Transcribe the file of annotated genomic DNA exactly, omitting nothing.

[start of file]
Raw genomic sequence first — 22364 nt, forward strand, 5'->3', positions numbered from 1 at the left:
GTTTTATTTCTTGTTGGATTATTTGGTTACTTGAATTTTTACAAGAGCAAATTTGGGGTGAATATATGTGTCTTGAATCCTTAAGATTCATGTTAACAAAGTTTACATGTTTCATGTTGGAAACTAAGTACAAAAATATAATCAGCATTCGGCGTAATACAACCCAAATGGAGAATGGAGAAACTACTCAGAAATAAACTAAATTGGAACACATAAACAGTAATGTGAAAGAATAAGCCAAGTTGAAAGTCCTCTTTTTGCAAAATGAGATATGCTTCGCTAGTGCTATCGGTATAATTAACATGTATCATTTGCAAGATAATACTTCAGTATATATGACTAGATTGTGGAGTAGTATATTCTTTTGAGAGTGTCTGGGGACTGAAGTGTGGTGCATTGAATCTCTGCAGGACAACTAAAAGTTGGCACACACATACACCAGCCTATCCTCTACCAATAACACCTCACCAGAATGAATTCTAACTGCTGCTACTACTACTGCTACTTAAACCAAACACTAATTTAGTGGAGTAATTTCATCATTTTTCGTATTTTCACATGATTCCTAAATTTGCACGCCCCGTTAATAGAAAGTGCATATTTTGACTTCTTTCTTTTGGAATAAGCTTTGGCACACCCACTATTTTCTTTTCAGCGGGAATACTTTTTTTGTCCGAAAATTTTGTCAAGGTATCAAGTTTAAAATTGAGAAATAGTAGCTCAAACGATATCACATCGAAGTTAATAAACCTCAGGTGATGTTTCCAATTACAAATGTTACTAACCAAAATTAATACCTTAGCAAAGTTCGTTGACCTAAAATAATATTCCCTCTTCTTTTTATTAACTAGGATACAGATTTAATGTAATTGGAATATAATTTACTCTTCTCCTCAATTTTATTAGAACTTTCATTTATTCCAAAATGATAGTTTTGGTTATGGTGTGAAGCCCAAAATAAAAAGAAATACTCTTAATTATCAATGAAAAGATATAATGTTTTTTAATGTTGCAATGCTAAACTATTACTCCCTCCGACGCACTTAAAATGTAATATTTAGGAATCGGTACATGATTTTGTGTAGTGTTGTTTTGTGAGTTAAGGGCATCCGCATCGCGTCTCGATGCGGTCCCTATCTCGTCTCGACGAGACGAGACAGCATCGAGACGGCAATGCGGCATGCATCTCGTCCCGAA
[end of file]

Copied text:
Raw genomic sequence first — 22364 nt, forward strand, 5'->3', positions numbered from 1 at the left:
GTTTTATTTCTTGTTGGATTATTTGGTTACTTGAATTTTTACAAGAGCAAATTTGGGGTGAATATATGTGTCTTGAATCCTTAAGATTCATGTTAACAAAGTTTACATGTTTCATGTTGGAAACTAAGTACAAAAATATAATCAGCATTCGGCGTAATACAACCCAAATGGAGAATGGAGAAACTACTCAGAAATAAACTAAATTGGAACACATAAACAGTAATGTGAAAGAATAAGCCAAGTTGAAAGTCCTCTTTTTGCAAAATGAGATATGCTTCGCTAGTGCTATCGGTATAATTAACATGTATCATTTGCAAGATAATACTTCAGTATATATGACTAGATTGTGGAGTAGTATATTCTTTTGAGAGTGTCTGGGGACTGAAGTGTGGTGCATTGAATCTCTGCAGGACAACTAAAAGTTGGCACACACATACACCAGCCTATCCTCTACCAATAACACCTCACCAGAATGAATTCTAACTGCTGCTACTACTACTGCTACTTAAACCAAACACTAATTTAGTGGAGTAATTTCATCATTTTTCGTATTTTCACATGATTCCTAAATTTGCACGCCCCGTTAATAGAAAGTGCATATTTTGACTTCTTTCTTTTGGAATAAGCTTTGGCACACCCACTATTTTCTTTTCAGCGGGAATACTTTTTTTGTCCGAAAATTTTGTCAAGGTATCAAGTTTAAAATTGAGAAATAGTAGCTCAAACGATATCACATCGAAGTTAATAAACCTCAGGTGATGTTTCCAATTACAAATGTTACTAACCAAAATTAATACCTTAGCAAAGTTCGTTGACCTAAAATAATATTCCCTCTTCTTTTTATTAACTAGGATACAGATTTAATGTAATTGGAATATAATTTACTCTTCTCCTCAATTTTATTAGAACTTTCATTTATTCCAAAATGATAGTTTTGGTTATGGTGTGAAGCCCAAAATAAAAAGAAATACTCTTAATTATCAATGAAAAGATATAATGTTTTTTAATGTTGCAATGCTAAACTATTACTCCCTCCGACGCACTTAAAATGTAATATTTAGGAATCGGTACATGATTTTGTGTAGTGTTGTTTTGTGAGTTAAGGGCATCCGCATCGCGTCTCGATGCGGTCCCTATCTCGTCTCGACGAGACGAGACAGCATCGAGACGGCAATGCGGCATGCATCTCGTCCCGAA